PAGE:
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Sci-Tech

Drones for Good offers a cool million to lifesaving, forest-replanting, landmine-hunting UAVs

An international competition will reward people with ideas for unmanned aerial vehicles that make the world a better place.

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Unmanned aerial vehicles like this Inspire 1 drone could be a familiar sight in our skies -- and let's hope they're helping make the world a better place. ChinaFotoPress/Getty

There's more to drones than missile strikes and sinister surveillance. The Drones for Good competition challenges innovators from around the globe to come up with unmanned aerial vehicles that help people, protect the environment and save lives.

Drones for Good is an international competition to reward people with ideas for civilian unmanned aerial vehicles (UAVs) to make the world a better place. The first prize is a cool $1m.

If there's any doubt that drones are very much a thing now, the competition attacked more than 800 entries from 57 countries. That's been whittled down to 19 international semi-finalists, and the winner will be named on 8 February in Dubai.

Saving the environment

One UK team wants to use drones to fire nutrient-rich seedpods into the ground in areas where trees have been cut down on an industrial scale, replanting deforested areas faster than current methods allow. Another proposal involves using drones to fly over national parks, allowing rangers to combat poachers of endangered animals such as tigers in Thailand or rhinos in South Africa.

A Spanish team has the idea of using a drone to hunt for deadly landmines by filming mine-littered areas from the air, in order to then analyse and mark where explosives are hidden. Another entrant wants to use drones to survey chaotic slums that have grown with no infrastructure to allow for the area to be developed.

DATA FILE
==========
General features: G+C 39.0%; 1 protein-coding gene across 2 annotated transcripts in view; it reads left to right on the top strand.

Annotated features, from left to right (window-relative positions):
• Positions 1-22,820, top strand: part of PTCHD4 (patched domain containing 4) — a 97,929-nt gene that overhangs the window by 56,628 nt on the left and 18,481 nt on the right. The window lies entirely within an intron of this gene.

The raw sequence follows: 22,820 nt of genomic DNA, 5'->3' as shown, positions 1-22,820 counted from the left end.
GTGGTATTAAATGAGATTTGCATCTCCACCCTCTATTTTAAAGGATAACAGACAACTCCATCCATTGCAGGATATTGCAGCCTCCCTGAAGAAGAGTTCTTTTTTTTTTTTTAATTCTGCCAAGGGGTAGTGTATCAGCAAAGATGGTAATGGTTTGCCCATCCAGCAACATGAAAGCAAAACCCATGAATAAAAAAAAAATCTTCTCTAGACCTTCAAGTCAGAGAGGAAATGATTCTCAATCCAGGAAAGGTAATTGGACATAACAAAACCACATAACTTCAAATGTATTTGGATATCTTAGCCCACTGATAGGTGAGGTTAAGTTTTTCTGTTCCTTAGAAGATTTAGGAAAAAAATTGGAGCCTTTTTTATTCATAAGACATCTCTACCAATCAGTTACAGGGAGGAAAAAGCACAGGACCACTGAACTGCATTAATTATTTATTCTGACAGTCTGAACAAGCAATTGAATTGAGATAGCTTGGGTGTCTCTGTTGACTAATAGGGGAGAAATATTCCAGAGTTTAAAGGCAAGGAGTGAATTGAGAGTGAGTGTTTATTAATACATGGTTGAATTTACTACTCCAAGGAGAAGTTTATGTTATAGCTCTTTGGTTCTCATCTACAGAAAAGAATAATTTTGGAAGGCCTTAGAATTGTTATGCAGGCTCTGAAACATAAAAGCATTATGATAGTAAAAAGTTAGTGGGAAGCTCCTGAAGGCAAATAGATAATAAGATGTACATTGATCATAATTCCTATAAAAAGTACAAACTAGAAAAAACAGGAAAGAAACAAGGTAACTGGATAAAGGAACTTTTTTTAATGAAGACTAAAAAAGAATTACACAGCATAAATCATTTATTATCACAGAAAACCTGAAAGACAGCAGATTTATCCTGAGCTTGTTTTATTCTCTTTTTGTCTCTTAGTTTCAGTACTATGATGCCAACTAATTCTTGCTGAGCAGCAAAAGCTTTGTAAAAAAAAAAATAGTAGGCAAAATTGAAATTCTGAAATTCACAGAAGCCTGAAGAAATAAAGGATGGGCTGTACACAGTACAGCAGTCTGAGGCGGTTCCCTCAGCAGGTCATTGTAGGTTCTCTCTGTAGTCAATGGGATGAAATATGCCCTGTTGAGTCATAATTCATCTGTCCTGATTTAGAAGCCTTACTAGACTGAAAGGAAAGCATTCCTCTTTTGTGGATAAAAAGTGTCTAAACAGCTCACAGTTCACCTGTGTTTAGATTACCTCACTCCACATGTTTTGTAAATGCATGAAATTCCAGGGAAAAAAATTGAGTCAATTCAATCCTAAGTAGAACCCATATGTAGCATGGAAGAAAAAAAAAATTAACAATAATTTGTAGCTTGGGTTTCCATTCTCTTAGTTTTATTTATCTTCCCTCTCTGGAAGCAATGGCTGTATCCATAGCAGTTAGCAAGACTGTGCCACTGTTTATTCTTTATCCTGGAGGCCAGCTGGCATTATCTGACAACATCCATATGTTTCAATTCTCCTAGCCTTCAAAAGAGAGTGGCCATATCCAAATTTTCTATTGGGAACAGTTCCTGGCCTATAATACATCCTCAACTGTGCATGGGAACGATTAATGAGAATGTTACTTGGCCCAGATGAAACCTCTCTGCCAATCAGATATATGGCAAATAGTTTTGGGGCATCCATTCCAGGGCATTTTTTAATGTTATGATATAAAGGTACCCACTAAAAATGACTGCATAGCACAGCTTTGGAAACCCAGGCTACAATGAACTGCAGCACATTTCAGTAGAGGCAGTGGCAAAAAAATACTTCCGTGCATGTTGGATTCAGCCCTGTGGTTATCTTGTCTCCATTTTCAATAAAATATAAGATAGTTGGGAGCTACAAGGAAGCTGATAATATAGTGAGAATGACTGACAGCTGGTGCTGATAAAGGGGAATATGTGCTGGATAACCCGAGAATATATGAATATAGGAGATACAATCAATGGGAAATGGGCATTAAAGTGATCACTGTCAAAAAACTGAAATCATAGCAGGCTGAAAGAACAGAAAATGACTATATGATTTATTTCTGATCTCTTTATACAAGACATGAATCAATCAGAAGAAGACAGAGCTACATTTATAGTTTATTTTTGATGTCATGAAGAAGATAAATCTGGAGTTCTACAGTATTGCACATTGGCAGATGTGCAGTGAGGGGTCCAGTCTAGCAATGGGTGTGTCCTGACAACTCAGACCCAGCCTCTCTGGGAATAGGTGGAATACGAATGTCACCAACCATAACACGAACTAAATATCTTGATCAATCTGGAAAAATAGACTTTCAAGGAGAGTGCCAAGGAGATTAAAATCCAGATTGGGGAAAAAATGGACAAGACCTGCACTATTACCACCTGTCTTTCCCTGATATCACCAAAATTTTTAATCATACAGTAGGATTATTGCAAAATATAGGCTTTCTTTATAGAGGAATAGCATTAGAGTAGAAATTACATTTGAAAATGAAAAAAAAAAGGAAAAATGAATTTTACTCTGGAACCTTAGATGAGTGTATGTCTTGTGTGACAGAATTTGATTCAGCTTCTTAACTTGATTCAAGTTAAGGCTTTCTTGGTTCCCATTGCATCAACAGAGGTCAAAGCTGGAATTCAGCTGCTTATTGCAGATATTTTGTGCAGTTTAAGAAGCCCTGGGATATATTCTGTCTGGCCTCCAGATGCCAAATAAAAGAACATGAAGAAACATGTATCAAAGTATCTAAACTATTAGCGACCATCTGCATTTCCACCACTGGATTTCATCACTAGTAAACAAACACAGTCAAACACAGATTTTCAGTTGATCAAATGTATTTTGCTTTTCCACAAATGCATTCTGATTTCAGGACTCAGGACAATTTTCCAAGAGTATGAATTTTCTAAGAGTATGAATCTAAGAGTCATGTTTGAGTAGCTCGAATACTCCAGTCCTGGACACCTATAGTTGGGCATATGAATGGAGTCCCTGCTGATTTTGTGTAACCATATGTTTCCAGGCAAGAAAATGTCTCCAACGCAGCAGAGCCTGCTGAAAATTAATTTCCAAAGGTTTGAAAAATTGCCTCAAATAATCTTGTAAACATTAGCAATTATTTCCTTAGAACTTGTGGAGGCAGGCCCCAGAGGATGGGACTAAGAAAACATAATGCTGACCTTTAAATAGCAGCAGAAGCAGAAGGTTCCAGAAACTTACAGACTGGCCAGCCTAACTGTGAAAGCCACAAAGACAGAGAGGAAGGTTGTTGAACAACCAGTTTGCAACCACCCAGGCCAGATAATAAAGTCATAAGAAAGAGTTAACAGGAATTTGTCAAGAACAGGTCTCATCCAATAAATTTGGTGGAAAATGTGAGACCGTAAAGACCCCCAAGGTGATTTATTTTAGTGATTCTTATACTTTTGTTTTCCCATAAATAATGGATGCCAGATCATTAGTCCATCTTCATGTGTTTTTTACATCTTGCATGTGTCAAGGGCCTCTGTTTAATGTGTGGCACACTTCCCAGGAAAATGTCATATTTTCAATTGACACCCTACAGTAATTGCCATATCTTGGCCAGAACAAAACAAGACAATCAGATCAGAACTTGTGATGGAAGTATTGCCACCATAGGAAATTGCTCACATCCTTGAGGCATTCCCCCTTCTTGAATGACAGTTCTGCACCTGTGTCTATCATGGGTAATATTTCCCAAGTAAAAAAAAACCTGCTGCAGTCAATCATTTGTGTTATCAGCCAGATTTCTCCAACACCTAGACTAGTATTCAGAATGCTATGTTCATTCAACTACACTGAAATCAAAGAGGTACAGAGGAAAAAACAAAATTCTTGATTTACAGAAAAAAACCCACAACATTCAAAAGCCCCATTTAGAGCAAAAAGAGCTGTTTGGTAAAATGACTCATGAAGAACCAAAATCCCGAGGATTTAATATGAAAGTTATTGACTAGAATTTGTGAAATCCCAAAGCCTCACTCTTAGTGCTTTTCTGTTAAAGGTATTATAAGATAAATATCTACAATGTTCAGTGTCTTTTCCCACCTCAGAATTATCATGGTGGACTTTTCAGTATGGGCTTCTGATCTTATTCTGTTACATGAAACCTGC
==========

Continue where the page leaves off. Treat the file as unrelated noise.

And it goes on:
Disaster rescue

New Zealand coastguard plans to deploy long-range UAVs ahead of rescue boats sent out to look for survivors of naval disasters or carry out search and rescue missions along the coast. The drone can cover a wider area in a much faster time, and if necessary can drop a life raft or even ditch in the water for the survivor to cling to.

A similar idea is Robolifeguard, a modular drone that can be configured for different situations, such as adding a shark-deterring module.

A Swiss team has come up with a way of getting into ruined buildings and the sites of disasters such as the Fukushima power plant. Unlike drones that can't navigate tight spaces, the Gimball UAV is specifically designed to crash into walls and wreckage -- it's contained in a wire ball so it can bounce off walls, bump into wreckage and even roll along the ground to search inside ruined buildings.

With a heart or lungs or other organs only surviving a limited time once removed from a donor, speed is of the essence when it comes to getting donated organs to the person who needs them. A Spanish team wants to use drones equipped with a fridge to carry organs for quick transplant. Other teams want to use drones to deliver first aid supplies or fight fires at emergency sites.

Of all the drones, probably the best name belongs to the First Response Infrastructure Emergency Network of Drone Systems -- otherwise known as the FRIENDS project.

Worker drones

More commercial proposals include monitoring parking, checking power grids for faults or photographing beauty spots for people to explore from their computer. Another drone clears runways or motorways of fog and smog, and another cleans windows at high altitudes.

One proposal addresses the problem of using drones for delivering packages that you've ordered, something that Amazon has considered. Courier-drones can't just drop packages out of the sky and they might struggle to land if you don't have a spacious yard. So instead of developing a drone, Clinton Burchat has come up with what is essentially a giant letterbox for a package-laden UAV, marked with barcodes to identify the correct address and a handy net to catch the parcel -- hence the name, which is, er, Skynet.